The Wilton-Fijenoord Overvalwagen – Forgotten by time

Hello readers, Shadyrush back with a brand new article. It’s been a while since I last wrote one, time didn’t allow me to make new ones but with the holiday starting, now’s a good a time as any to publish a new one. This article won’t be as lengthy as the last one, so it’ll be a light read.

As you probably guessed, this article will be about the Wilton-Fijenoord Overvalswagen. This design had the honor to be the first type of armoured car to serve with the Dutch army.(although very briefly) So why is it so unknown? Well, only 3 were made and there isn’t much information on these vehicles. Another thing to note is that they were designed and produced by a shipyard. The shipyard shared its name with the armoured car: Wilton-Fijenoord. This company was established in 1929 out of a merger of two Rotterdam shipyards, Wilton and Fijenoord. After the merger many activities were concentrated in neighbouring Schiedam, home of Dutch jenever distilling. In the early 1930s W-F acquired a licence to produce Bofors guns. Because this shipyard was one of the few arms manufacturers in the early 30’s the Dutch minister of colonies ordered two 6 wheel armoured cars to be built on the Krupp 22H143 chassis.

This vehicle would be known as the Wilton-Fijenoord Overvalswagen

Fts 13 3KNILwfarmouredcar.jpg

It was an advanced concept for its time, with 3 to 10mm thick steel plates, excellent ballistic angles and a 360º rotating turret. It was also armed with three machine guns, one in the turret, one in the rear and the other in front, with several hatches for observation. It also had an electric fan for gas extraction after shooting. To avoid people from climbing this armoured car, they gave the hull the ability to release a electric discharge upon contact. Fun thing to note: The headlight on the front of the vehicle could be retracted back into the armor.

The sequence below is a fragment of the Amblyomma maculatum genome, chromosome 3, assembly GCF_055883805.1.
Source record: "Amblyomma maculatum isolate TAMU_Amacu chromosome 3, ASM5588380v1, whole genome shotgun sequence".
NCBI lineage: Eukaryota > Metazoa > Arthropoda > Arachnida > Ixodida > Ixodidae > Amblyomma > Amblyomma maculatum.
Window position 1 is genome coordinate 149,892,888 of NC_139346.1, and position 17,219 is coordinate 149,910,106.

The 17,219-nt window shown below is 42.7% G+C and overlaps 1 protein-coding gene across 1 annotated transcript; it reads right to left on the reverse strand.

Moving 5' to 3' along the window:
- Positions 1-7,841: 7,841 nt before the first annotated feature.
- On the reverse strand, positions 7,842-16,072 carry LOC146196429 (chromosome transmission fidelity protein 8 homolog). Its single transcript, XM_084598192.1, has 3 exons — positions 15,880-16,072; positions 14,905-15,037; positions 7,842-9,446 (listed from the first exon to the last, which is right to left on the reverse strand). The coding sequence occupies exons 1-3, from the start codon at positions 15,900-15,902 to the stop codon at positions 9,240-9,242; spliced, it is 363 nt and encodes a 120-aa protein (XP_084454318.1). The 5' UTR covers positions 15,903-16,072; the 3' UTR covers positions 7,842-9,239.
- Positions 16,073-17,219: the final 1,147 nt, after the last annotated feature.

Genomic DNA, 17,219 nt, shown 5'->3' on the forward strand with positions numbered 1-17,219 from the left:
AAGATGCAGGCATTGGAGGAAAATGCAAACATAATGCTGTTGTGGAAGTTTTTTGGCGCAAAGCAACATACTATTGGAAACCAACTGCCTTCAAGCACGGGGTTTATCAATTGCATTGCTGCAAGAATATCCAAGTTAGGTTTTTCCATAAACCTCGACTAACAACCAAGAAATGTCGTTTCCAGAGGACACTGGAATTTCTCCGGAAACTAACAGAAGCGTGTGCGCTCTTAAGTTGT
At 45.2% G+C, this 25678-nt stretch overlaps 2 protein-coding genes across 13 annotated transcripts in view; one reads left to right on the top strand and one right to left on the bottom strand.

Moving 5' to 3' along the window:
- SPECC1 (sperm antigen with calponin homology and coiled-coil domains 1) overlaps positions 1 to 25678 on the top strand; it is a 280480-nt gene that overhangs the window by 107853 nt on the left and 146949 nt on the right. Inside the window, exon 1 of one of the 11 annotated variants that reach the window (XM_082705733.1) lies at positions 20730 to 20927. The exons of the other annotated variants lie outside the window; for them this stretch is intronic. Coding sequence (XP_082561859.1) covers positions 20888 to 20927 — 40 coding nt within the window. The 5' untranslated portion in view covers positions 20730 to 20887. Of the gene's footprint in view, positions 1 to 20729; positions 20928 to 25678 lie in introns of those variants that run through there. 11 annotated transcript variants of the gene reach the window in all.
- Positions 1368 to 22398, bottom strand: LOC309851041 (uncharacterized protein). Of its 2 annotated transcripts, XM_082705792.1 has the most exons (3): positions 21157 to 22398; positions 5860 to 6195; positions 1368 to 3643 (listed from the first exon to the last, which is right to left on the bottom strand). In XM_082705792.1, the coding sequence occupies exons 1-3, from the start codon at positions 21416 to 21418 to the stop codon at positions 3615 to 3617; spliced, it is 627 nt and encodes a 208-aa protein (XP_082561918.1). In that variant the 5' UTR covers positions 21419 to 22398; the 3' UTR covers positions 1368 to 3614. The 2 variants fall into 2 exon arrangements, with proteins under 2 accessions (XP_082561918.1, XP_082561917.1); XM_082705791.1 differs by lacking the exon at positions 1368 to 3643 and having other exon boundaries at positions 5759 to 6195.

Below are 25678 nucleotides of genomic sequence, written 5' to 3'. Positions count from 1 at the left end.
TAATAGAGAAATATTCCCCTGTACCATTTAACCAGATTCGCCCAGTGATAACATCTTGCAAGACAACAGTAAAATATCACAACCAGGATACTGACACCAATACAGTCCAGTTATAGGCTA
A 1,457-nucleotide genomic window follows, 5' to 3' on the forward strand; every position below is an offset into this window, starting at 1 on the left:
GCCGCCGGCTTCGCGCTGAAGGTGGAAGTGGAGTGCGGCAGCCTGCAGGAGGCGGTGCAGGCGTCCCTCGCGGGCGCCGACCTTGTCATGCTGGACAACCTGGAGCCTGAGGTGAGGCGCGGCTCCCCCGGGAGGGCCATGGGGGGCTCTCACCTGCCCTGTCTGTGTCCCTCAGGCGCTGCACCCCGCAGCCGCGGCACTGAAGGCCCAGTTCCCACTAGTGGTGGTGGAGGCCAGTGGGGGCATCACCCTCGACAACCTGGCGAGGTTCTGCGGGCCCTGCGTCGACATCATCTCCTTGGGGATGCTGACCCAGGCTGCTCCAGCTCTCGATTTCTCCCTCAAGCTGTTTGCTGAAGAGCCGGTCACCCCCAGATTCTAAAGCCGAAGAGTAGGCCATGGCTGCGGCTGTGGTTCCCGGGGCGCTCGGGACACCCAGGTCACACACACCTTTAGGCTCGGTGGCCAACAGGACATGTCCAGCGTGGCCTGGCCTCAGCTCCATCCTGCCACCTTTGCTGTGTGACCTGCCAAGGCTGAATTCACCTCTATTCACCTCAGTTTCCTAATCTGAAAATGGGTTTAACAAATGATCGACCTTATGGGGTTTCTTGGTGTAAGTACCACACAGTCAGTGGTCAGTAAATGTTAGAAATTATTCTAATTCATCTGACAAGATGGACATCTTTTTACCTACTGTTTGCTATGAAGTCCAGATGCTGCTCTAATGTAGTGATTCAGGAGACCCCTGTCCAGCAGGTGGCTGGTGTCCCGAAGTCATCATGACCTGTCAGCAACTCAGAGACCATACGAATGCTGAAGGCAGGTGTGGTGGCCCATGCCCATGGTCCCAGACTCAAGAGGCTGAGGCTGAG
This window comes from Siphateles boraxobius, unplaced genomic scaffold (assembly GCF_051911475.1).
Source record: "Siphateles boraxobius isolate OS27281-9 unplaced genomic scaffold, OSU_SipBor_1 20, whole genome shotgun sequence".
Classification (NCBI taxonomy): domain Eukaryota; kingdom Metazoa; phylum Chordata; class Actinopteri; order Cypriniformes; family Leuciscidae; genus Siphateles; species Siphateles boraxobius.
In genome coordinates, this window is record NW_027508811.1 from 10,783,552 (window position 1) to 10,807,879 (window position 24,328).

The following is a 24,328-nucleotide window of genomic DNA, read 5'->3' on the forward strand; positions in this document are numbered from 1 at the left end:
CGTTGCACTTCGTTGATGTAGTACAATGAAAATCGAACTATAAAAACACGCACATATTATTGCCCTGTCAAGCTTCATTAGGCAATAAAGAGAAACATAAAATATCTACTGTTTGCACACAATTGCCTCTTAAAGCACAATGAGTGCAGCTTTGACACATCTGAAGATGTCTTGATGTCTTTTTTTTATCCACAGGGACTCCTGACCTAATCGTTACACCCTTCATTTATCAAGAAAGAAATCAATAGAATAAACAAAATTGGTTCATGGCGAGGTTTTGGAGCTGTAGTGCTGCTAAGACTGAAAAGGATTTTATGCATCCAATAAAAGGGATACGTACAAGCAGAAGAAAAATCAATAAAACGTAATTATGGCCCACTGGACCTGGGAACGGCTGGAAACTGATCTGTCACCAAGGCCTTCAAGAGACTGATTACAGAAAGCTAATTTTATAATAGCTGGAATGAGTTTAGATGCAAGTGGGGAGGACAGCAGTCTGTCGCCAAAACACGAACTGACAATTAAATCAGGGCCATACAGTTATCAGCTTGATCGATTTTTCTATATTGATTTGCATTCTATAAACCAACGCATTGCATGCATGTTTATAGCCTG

I managed to get some technical details from a few documents as well:

Length: 5,06m
Width: 2,20m
Height: 2,30m
Weight: 4.500 Kg
Engine: 4 cylinders, 60 HP gasoline.
Maximum speed: 70Km/h
Autonomy: 250km
Fuel capacity in the reservoir: 65 liters
Crew: 3 to 4 men.

Unfortunately no confirmation on the type of machine guns used, the most likely candidate is the 7.92mm Lewis machine gun, as it was the main machine gun for all Dutch armoured cars. Now, let’s continue the story of these 3 vehicles.

Two of the three produced vehicles were sent to the East Indies in 1934. After entering service, they showed some deficiencies: they were too heavy for the roads there and the motor heating was excessive, forcing the use of aircraft gasoline instead of the common gasoline. Only half a year after being sent to the East Indies they were retired from service and returned to the company that build them. In February 1935 two vehicles were sold to the Brazilian government and in 1936 were incorporated to The Special Police of São Paulo, with important modifications. The three machine guns were replaced by a device to shoot lachrymatory gas or flames(yes, the source said flames) at the demonstrators. Unfortunately there are no sources indicating what happened to these two vehicles after being sold to Brazil.


This is however not the end of the Wilton-Fijenoord overvalswagen. Remember me saying that 3 were build? Well, the third vehicle was kept in the W-F factory until 1938. In 1938 it was sold to the Dutch Army, finding its way into service like its two brothers. However, unlike its brothers this one DID serve on Dutch soil. On June 1st the Dutch army found a place for it in the Artillery Mobile Body. The vehicle served with the Dutch army until the 15th of May 1940, the day of Dutch surrender. After the Dutch surrender, this vehicle was one of the many that were captured. There is one thing that makes this vehicle pretty special. In 1944 when the German troops started to be withdrawn from Holland, this vehicle that had already been incorporated to the German army was taken to Germany, among others. In 1945 it was used in the defense of Berlin. The vehicle was eventually destroyed defending the Reich Chancellery internal patio, where it ended its service in a hopeless defense.

Fts 13 8.JPG

So, this was the story of the Wilton-Fijenoord overvalswagen, an armoured car forgotten by time.